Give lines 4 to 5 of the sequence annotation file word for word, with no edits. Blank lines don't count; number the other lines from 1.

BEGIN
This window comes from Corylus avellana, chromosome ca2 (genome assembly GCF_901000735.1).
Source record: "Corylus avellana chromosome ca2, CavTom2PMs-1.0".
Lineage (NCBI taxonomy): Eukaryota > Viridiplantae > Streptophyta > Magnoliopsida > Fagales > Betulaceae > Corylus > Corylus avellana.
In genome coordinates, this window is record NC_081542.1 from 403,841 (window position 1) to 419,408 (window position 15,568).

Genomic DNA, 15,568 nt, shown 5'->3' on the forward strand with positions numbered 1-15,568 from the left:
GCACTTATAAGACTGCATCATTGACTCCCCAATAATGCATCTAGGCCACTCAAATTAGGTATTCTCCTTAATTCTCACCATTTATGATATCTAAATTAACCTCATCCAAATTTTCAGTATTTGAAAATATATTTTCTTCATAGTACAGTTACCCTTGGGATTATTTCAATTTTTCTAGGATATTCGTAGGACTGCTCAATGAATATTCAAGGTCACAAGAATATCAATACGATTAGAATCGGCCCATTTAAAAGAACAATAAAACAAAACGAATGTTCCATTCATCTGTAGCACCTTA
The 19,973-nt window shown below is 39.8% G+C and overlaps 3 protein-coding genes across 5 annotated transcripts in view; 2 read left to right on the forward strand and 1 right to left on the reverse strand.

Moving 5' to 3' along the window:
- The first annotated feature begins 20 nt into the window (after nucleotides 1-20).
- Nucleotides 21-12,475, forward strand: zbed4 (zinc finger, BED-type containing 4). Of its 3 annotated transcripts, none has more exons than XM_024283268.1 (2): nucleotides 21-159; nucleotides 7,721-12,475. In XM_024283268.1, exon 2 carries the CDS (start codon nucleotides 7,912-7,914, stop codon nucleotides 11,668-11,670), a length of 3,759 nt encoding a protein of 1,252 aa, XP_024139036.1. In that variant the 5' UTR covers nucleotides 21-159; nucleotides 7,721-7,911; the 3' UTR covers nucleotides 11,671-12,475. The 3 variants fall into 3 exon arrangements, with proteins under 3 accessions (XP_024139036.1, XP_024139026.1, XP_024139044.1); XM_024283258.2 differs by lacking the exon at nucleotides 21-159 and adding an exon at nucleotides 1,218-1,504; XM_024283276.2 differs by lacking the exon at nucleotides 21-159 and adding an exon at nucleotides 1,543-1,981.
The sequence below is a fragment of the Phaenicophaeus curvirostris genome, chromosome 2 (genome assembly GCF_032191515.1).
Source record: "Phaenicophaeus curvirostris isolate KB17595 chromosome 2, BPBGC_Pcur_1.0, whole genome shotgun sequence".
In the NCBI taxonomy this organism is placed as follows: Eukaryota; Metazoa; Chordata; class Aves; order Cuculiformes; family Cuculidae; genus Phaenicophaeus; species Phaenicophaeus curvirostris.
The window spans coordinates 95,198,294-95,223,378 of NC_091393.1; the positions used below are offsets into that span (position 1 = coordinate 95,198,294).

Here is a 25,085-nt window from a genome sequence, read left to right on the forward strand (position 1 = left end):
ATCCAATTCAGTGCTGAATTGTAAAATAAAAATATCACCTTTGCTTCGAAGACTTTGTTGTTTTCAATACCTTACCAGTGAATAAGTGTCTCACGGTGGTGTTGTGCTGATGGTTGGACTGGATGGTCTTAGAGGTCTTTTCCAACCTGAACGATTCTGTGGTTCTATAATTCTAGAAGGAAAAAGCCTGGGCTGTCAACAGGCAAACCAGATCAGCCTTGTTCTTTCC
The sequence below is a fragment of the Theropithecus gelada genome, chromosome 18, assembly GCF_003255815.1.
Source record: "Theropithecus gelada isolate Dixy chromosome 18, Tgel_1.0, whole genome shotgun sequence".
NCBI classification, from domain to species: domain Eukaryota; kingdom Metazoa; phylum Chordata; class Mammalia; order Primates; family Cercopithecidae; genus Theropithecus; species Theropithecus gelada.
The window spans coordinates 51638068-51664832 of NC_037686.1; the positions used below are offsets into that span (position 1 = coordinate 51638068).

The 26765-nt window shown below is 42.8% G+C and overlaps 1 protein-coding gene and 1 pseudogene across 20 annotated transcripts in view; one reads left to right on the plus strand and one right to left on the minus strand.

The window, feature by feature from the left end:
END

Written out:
In genome coordinates, this window is record NC_081542.1 from 403,841 (window position 1) to 419,408 (window position 15,568).

Genomic DNA, 15,568 nt, shown 5'->3' on the forward strand with positions numbered 1-15,568 from the left: